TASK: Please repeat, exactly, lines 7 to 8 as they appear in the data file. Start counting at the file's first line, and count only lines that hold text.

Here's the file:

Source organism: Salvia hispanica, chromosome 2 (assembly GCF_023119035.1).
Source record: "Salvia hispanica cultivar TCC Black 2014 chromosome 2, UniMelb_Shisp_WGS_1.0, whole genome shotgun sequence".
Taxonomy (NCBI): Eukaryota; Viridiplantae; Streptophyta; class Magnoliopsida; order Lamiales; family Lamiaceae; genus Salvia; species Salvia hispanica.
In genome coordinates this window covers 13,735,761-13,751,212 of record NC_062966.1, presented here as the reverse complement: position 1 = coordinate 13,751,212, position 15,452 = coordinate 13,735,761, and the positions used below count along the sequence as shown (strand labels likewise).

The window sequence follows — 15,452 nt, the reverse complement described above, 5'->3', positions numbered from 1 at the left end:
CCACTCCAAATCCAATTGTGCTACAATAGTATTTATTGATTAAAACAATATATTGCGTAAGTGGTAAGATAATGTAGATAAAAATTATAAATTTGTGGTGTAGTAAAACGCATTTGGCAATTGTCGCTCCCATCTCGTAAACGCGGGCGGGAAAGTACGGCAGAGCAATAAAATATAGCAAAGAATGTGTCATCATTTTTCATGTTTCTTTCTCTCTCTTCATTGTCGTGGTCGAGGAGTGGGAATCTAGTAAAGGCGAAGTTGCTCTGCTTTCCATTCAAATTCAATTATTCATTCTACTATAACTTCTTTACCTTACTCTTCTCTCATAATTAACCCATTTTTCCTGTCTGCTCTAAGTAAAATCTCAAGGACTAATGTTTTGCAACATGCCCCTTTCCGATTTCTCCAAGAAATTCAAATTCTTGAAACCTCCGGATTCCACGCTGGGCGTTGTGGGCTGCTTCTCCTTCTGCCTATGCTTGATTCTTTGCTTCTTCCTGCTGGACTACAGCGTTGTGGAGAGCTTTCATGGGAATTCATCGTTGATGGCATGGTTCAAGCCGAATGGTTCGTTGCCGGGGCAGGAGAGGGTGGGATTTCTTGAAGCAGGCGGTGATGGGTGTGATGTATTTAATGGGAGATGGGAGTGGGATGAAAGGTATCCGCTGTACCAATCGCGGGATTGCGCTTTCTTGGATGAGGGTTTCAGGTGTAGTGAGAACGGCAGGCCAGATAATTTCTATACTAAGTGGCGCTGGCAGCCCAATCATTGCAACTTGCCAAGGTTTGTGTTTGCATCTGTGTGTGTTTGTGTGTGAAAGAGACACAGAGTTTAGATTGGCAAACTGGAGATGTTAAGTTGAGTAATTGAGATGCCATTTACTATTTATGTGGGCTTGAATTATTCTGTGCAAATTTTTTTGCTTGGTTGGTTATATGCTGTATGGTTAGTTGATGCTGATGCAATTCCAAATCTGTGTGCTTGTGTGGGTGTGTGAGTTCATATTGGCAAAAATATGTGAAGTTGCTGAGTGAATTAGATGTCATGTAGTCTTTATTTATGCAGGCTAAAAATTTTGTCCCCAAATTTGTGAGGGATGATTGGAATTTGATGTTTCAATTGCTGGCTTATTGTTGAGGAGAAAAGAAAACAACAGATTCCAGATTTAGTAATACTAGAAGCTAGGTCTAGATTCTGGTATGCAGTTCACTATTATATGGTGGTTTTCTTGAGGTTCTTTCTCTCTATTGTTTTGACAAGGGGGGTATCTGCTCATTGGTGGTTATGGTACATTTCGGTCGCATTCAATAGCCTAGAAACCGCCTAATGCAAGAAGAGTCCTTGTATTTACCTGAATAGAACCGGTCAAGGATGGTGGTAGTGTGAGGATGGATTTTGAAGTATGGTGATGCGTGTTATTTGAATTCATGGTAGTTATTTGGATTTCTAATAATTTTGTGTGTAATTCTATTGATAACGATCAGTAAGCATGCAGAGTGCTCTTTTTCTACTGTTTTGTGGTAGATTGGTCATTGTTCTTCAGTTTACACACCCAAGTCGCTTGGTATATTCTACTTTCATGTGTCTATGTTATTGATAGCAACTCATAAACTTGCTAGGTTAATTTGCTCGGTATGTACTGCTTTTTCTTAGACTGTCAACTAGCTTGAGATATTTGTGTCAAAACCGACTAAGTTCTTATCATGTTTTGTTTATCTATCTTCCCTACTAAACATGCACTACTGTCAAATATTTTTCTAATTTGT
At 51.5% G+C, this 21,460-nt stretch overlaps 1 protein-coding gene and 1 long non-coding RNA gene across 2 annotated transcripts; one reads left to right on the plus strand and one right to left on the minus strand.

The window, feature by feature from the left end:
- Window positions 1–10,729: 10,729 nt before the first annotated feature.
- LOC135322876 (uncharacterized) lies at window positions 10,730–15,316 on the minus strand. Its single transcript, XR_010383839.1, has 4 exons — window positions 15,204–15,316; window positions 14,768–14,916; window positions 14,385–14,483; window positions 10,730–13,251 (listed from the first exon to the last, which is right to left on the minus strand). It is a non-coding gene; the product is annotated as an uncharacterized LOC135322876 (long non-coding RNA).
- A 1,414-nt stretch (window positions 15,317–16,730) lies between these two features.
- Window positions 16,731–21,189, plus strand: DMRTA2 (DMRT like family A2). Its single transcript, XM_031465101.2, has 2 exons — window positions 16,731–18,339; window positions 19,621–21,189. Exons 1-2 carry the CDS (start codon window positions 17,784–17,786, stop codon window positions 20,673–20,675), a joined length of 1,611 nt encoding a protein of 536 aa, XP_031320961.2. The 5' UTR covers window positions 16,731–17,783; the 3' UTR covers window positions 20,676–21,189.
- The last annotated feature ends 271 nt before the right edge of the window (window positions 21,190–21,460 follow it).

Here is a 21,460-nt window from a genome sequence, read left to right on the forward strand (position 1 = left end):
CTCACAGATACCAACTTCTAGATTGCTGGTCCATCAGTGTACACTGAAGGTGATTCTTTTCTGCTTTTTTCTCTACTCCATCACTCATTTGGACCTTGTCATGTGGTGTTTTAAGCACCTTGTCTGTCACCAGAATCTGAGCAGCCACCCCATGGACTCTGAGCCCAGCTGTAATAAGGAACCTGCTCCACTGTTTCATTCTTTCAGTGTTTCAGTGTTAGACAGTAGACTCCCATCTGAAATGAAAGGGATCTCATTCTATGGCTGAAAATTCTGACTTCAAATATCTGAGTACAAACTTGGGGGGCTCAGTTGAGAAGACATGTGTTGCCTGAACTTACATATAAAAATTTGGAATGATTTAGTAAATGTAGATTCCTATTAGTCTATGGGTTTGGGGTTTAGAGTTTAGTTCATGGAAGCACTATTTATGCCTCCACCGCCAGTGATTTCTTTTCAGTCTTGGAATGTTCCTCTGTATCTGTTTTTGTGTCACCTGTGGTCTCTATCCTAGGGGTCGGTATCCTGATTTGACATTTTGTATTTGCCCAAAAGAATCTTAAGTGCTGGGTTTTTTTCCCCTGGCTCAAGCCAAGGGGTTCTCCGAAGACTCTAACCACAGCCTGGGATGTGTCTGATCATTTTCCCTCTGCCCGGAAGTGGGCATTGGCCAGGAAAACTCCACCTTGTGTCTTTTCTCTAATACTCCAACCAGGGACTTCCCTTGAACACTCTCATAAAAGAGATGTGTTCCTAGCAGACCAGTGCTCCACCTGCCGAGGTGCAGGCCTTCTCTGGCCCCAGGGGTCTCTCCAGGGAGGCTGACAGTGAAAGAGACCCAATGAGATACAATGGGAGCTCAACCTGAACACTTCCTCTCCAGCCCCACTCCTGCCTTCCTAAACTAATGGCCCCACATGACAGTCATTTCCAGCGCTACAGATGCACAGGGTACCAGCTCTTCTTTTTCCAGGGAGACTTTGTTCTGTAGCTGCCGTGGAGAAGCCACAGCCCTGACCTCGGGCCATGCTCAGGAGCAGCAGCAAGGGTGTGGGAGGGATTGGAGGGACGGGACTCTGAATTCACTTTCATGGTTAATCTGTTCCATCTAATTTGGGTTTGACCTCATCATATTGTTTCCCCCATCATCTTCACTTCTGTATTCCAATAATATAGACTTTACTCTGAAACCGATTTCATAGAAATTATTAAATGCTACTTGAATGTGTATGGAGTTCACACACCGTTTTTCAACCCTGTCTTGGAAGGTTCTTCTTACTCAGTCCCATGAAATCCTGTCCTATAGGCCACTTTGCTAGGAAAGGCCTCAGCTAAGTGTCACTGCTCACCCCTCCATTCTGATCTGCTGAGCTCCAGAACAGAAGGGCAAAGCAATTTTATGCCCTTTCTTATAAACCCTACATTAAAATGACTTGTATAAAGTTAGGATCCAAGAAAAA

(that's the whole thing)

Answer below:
At 51.5% G+C, this 21,460-nt stretch overlaps 1 protein-coding gene and 1 long non-coding RNA gene across 2 annotated transcripts; one reads left to right on the plus strand and one right to left on the minus strand.

The window, feature by feature from the left end: